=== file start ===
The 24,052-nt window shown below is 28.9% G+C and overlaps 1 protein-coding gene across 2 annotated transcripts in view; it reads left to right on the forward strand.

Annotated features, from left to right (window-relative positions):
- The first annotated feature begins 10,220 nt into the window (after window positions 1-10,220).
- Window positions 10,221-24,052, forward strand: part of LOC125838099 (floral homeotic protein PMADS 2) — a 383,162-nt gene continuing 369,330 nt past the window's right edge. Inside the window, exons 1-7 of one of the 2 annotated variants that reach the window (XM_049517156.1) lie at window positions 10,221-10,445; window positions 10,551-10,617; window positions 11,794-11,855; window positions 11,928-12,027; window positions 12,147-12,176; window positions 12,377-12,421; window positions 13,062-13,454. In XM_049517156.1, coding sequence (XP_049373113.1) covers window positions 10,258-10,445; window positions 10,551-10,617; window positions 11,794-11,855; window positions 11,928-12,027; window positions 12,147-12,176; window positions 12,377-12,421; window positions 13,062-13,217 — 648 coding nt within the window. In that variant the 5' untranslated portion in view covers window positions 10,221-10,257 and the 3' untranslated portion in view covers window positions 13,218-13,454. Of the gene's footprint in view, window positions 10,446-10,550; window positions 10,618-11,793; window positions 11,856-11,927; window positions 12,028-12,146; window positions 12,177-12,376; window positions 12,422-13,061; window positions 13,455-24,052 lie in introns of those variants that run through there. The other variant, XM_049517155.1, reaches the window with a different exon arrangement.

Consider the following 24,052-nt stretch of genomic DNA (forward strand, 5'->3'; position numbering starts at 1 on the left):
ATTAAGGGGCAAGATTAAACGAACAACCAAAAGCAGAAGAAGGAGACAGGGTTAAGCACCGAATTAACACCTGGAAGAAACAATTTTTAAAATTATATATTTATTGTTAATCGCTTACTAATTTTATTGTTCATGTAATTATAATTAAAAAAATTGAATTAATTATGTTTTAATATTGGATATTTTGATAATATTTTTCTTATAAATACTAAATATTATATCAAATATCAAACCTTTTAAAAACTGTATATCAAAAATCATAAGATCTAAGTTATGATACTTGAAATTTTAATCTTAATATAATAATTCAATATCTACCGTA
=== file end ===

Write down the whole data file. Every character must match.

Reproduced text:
The 24,052-nt window shown below is 28.9% G+C and overlaps 1 protein-coding gene across 2 annotated transcripts in view; it reads left to right on the forward strand.

Annotated features, from left to right (window-relative positions):
- The first annotated feature begins 10,220 nt into the window (after window positions 1-10,220).
- Window positions 10,221-24,052, forward strand: part of LOC125838099 (floral homeotic protein PMADS 2) — a 383,162-nt gene continuing 369,330 nt past the window's right edge. Inside the window, exons 1-7 of one of the 2 annotated variants that reach the window (XM_049517156.1) lie at window positions 10,221-10,445; window positions 10,551-10,617; window positions 11,794-11,855; window positions 11,928-12,027; window positions 12,147-12,176; window positions 12,377-12,421; window positions 13,062-13,454. In XM_049517156.1, coding sequence (XP_049373113.1) covers window positions 10,258-10,445; window positions 10,551-10,617; window positions 11,794-11,855; window positions 11,928-12,027; window positions 12,147-12,176; window positions 12,377-12,421; window positions 13,062-13,217 — 648 coding nt within the window. In that variant the 5' untranslated portion in view covers window positions 10,221-10,257 and the 3' untranslated portion in view covers window positions 13,218-13,454. Of the gene's footprint in view, window positions 10,446-10,550; window positions 10,618-11,793; window positions 11,856-11,927; window positions 12,028-12,146; window positions 12,177-12,376; window positions 12,422-13,061; window positions 13,455-24,052 lie in introns of those variants that run through there. The other variant, XM_049517155.1, reaches the window with a different exon arrangement.

Consider the following 24,052-nt stretch of genomic DNA (forward strand, 5'->3'; position numbering starts at 1 on the left):
ATTAAGGGGCAAGATTAAACGAACAACCAAAAGCAGAAGAAGGAGACAGGGTTAAGCACCGAATTAACACCTGGAAGAAACAATTTTTAAAATTATATATTTATTGTTAATCGCTTACTAATTTTATTGTTCATGTAATTATAATTAAAAAAATTGAATTAATTATGTTTTAATATTGGATATTTTGATAATATTTTTCTTATAAATACTAAATATTATATCAAATATCAAACCTTTTAAAAACTGTATATCAAAAATCATAAGATCTAAGTTATGATACTTGAAATTTTAATCTTAATATAATAATTCAATATCTACCGTA